Born in Kreuz, a small town in Congress Poland, Goldmark entered the University of Vienna at age 16, studying medicine. He developed an interest in chemistry under the influence of Anton Schrötter von Kristelli. Both are credited with the discovery of red phosphorus, which Goldmark presented to the Convention of Hungarian Physicians and Naturalists.
A revolutionist in his youth, Goldmark took part as a leader in the Revolution of 1848, along with Adolf Fischhof, fighting for Jewish emancipation.
When the revolution was stamped down, Goldmark was sentenced to death but managed to escape to the United States and settle in New York City. While developing the Brooklyn factory of Goldmark and Conried, he continued to be active in politics during the rest of his life.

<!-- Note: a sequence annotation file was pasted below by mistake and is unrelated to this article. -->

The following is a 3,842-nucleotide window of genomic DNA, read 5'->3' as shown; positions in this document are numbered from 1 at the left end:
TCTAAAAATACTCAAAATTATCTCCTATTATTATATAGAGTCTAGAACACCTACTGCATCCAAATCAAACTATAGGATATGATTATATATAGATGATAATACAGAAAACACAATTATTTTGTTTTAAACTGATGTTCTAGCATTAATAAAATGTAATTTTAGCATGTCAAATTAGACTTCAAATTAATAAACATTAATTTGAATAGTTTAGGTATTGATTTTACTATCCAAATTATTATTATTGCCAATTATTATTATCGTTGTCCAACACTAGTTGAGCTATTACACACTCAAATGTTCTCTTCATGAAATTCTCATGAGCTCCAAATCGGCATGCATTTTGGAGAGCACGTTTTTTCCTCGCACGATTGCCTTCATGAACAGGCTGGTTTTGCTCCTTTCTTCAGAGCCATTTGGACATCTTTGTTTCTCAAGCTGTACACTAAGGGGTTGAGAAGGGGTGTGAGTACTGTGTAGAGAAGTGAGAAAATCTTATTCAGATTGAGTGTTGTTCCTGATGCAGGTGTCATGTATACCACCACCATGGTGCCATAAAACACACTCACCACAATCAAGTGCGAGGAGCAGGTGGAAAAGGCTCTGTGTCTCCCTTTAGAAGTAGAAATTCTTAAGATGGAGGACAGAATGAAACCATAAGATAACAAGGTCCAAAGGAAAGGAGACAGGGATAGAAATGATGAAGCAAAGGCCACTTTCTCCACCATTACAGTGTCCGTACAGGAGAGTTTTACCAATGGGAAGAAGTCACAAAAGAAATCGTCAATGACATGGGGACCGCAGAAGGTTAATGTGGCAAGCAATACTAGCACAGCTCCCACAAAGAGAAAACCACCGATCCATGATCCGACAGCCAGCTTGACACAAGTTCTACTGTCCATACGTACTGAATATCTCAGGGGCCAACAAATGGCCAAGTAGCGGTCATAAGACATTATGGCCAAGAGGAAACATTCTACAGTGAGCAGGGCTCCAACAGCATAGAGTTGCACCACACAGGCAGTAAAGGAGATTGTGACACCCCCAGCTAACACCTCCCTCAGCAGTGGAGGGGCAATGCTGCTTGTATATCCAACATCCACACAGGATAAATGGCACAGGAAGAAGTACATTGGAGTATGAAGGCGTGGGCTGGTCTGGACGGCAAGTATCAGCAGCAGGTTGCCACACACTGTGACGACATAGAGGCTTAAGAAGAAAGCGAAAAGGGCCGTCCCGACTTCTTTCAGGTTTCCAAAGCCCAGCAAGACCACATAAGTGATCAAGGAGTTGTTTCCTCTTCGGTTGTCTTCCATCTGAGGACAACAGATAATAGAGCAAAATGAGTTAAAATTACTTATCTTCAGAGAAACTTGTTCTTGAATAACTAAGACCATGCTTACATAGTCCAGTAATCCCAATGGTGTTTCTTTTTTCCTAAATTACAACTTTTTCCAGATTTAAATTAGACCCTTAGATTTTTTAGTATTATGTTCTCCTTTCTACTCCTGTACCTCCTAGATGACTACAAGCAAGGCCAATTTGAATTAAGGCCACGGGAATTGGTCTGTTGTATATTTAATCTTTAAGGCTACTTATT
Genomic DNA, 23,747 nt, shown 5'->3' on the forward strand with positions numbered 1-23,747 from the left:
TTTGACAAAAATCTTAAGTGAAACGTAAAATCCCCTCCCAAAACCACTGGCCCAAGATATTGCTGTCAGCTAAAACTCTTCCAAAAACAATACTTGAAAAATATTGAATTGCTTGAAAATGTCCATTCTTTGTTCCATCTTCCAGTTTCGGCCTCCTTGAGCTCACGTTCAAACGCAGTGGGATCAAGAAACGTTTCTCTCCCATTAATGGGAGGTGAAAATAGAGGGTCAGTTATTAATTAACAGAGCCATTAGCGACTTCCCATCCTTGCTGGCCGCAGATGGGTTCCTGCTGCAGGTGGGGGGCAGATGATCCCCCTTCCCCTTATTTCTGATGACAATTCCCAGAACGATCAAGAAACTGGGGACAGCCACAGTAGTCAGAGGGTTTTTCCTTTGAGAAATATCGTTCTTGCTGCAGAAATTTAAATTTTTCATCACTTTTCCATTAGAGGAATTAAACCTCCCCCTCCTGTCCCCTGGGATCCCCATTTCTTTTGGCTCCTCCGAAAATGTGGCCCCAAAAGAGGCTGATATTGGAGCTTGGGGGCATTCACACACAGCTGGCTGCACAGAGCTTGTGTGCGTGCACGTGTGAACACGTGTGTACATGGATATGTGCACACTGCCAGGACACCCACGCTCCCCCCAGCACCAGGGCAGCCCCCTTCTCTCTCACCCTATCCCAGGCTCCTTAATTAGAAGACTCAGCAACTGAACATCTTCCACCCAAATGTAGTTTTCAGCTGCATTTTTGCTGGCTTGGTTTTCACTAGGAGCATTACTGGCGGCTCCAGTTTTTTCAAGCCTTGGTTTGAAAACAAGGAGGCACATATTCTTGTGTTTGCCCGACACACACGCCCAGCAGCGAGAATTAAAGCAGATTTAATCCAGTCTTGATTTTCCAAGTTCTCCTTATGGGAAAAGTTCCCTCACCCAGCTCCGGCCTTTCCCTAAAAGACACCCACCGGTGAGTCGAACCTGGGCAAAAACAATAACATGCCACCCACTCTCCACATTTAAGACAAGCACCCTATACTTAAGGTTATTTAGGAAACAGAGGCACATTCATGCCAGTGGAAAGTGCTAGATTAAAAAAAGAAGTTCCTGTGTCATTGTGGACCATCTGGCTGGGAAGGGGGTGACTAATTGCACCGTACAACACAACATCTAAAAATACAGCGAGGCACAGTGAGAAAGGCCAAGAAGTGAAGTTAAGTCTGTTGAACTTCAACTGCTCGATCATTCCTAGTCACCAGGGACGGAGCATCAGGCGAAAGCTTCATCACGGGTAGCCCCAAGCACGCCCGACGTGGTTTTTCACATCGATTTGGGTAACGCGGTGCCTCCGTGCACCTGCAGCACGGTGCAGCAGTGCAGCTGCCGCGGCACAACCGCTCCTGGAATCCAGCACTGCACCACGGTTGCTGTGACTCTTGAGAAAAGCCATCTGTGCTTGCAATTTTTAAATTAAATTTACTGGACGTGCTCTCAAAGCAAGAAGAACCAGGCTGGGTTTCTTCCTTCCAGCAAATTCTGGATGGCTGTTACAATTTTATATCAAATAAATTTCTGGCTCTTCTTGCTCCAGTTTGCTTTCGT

He amassed a great deal of property to leave to his large family, which included daughters Helen (wife of Felix Adler), Pauline, and Alice (wife of Louis Brandeis), and Josephine. Goldmark"s brother Karl Goldmark was a composer and music teacher in Vienna.